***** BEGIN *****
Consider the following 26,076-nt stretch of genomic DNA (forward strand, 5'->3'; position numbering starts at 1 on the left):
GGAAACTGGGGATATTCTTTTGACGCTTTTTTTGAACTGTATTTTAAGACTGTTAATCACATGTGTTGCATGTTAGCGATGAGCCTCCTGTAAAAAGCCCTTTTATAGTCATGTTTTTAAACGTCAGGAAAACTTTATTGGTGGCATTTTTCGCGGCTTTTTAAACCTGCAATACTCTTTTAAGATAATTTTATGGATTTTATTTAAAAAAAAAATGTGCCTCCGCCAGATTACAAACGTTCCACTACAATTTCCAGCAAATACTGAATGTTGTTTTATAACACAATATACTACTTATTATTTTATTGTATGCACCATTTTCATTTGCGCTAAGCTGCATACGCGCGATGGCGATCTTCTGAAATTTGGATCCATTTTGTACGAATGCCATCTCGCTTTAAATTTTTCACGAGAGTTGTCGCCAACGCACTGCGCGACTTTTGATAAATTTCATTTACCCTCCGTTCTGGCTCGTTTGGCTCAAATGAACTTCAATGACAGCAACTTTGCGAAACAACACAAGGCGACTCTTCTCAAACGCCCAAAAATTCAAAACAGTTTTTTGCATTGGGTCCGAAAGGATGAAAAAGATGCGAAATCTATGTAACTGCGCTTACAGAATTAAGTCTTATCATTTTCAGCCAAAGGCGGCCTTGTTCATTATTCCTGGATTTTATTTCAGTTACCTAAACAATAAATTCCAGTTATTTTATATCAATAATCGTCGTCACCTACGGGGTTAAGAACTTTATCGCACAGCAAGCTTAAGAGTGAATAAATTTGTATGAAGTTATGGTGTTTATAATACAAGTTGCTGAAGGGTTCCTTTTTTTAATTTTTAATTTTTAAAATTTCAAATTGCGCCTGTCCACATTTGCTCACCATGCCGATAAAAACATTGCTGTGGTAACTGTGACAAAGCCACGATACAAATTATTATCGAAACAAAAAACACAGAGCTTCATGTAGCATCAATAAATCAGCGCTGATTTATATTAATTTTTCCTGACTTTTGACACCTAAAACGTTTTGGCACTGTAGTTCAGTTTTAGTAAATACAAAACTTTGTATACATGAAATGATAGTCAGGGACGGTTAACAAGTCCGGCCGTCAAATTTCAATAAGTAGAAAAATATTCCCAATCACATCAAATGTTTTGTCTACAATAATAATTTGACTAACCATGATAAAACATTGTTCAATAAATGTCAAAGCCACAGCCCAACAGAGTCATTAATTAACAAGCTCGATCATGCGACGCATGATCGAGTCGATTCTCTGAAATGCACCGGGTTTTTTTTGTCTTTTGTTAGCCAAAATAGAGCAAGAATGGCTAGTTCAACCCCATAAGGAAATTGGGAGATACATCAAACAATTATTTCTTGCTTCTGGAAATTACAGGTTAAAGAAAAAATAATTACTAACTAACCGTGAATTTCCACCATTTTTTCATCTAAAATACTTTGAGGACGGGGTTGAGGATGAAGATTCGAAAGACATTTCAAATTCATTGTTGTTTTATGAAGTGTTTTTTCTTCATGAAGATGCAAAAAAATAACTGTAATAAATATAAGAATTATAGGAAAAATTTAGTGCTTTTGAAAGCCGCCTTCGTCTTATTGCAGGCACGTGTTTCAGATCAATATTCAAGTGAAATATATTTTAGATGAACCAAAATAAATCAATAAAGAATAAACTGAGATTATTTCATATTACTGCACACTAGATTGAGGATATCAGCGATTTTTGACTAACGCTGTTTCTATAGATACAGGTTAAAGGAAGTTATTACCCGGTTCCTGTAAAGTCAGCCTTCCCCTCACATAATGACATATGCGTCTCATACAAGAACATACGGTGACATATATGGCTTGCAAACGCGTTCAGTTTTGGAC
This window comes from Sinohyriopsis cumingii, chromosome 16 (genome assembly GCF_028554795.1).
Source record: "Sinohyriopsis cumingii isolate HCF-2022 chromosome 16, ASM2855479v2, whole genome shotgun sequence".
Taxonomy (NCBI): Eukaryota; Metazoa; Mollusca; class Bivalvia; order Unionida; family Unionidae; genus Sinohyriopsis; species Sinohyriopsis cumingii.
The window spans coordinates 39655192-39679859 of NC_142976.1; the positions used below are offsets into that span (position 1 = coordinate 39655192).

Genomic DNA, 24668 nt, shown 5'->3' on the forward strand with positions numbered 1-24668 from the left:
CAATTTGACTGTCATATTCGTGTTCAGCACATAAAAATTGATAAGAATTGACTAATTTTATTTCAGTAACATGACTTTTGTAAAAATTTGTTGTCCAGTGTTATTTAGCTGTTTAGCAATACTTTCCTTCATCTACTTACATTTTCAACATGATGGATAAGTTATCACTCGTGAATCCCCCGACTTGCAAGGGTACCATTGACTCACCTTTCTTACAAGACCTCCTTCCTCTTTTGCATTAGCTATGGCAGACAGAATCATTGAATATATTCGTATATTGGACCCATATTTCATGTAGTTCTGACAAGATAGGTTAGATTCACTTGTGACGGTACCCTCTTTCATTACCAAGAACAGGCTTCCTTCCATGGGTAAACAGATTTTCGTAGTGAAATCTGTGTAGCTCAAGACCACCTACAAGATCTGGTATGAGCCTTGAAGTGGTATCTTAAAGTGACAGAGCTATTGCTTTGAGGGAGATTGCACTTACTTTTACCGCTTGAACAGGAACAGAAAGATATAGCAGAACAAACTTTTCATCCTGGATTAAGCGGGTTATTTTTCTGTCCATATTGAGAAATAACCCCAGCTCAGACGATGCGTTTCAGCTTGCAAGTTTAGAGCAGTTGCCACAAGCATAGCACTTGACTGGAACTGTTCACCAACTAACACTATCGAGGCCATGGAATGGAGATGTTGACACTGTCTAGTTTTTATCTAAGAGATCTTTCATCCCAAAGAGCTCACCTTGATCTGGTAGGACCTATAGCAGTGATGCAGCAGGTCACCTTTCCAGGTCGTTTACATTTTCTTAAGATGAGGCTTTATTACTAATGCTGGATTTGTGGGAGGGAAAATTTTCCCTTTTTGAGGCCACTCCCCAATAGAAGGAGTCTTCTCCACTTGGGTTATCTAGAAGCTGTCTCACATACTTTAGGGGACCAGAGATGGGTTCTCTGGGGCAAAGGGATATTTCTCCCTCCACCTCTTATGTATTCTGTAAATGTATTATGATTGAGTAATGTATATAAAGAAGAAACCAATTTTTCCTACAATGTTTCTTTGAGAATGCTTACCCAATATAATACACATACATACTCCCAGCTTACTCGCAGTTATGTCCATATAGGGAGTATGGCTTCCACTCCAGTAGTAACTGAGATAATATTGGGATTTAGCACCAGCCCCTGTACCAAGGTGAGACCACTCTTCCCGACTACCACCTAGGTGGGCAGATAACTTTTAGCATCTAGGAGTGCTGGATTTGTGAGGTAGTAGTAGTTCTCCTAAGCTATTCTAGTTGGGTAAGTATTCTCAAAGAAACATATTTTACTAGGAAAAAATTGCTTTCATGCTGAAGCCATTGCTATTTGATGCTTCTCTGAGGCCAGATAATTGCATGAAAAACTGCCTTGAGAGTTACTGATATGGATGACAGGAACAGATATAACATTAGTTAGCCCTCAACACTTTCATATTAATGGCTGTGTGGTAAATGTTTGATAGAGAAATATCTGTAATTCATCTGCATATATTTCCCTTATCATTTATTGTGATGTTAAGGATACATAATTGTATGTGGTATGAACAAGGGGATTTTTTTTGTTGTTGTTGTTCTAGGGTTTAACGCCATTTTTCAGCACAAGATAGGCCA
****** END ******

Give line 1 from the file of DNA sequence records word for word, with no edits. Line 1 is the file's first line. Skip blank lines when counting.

Consider the following 26,076-nt stretch of genomic DNA (forward strand, 5'->3'; position numbering starts at 1 on the left):